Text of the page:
Top 7 Classic Rock Songs of the ’70s

The 1970s was a decade in transition for rock and roll, especially. The softness from the Summer of Love had hardened in mainstream rock. Psychedelic sounds were traded in for more progressive compositions and remnants of folk merely whispered in the background.

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Rock music in the ’70s was a launching point for hefty arena rock, defiant punk, and exaggerated new wave. But before the genre shifted and split, there were the classics, the songs that defined this transitional era for rock so perfectly. Here are our picks for the top 7 classic rock songs of the 1970s.

7. “Bohemian Rhapsody” – Queen

The quintessential Queen aria “Bohemian Rhapsody” is a part brooding ballad, part thundering opera, part explosive hard rock anthem all wrapped up in one classic rock magnum opus.

The song shows off the very best of the band – frontman Freddie Mercury’s theatrical lilt, Brian May’s ripping guitar chops, Roger Taylor’s intuitive drumming, and John Deacon’s sturdy bass playing. Released in 1975, the tune was a chart-topper then, and is to this day, a go-to for Queen fans everywhere.

6. “Sultans Of Swing” – Dire Straits

Dire Straits’ 1978 released “Sultans of Swing” is pure rock perfection, a blues-drenched hit with the right amount of everything. The beat, while subdued, is sturdy and in the pocket; the guitar is crisp and exact; the vocals are lax, but oh so cool. The whole song sounds effortless.

A radio staple still, “Sultans Of Swing” shows off the skill, the hook, and the staying power that a top classic rock pick should.

5. “Smoke on the Water” – Deep Purple

Deep Purple’s “Smoke on the Water” contains a sound inseparable from rock music. Its signature dun, dun, dun, du-du-dun-un riff is instantly recognizable and not soon forgettable. Persistent and punching, the 1972 release sounds treacherous with its muscular riff, thumping bass line, and sneering vocals.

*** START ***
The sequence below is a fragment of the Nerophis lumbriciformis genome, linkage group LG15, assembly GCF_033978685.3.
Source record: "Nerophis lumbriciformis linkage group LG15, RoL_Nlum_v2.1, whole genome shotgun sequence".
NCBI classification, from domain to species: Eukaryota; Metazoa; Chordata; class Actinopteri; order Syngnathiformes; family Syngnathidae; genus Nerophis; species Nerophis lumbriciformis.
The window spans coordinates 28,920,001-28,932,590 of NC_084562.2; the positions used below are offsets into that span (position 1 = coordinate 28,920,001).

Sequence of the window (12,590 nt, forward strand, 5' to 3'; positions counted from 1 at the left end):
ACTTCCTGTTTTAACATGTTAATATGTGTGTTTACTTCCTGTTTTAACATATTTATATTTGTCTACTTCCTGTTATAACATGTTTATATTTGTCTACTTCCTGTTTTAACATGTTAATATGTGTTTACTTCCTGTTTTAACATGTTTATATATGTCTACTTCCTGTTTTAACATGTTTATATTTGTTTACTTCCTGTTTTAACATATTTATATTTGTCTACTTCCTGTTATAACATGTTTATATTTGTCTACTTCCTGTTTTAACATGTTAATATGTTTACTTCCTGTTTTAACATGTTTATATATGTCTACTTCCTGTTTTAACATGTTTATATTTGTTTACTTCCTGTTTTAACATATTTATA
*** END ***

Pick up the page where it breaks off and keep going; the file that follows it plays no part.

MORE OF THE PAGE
4. “Layla” – Derek and the Dominos

No song screams “’70s classic” quite like Derek and the Dominos’ “Layla.” Bluesy flourishes and brutal howls erupt from the song, giving it the desperate, aching tone that drives home the chorus: Layla, got me on my knees / Layla, begging, darling, please.

Eric Clapton’s guitar work shines against his steady rocking accompaniment. The iconic piano coda tones down the hefty composition as the song fades out in a waltz of dainty keys.

3. “Free Bird” – Lynyrd Skynyrd

The most requested song at a concert … really any concert, Lynyrd Skynyrd’s “Free Bird” is 9 minutes of pure bliss. Weepy steel and a low-hung beat kick off the song, emphasizing the song’s forlorn lyrics. The 1973 Southern rock tune soon explodes into a flurry of technical difficulty, showing off the band’s musical prowess across instruments.

2. “Stairway to Heaven” – Led Zeppelin

Led Zeppelin’s 1971 hit “Stairway to Heaven” has become synonymous with the classic rock from the decade. There can’t be one without a mention of the other. The song shows off the very best of the band – Robert Plant’s crystalline tenor, Jimmy Page’s guitar chops, John Paul Jones’ robust bass and piano prowess, as well as John Bonham’s reliable beat. A delightful mix of folk, progressive, and hard rock, the tune has reached anthemic status over the years.

1. “Hotel California” – Eagles

There can’t be a list of ’70s rock without the Eagles. And where there’s the Eagles, there’s “Hotel California.” The band’s 1977 classic is a delicious cinematic listen full of intricate harmonies, a wall of strings, and driving drums. “Hotel California” is quintessentially the Eagles. Brimming with their trademark California rock, the song was an instant hit then and an enduring classic now.

Photo by Richard McCaffrey/ Michael Ochs Archive/ Getty Images

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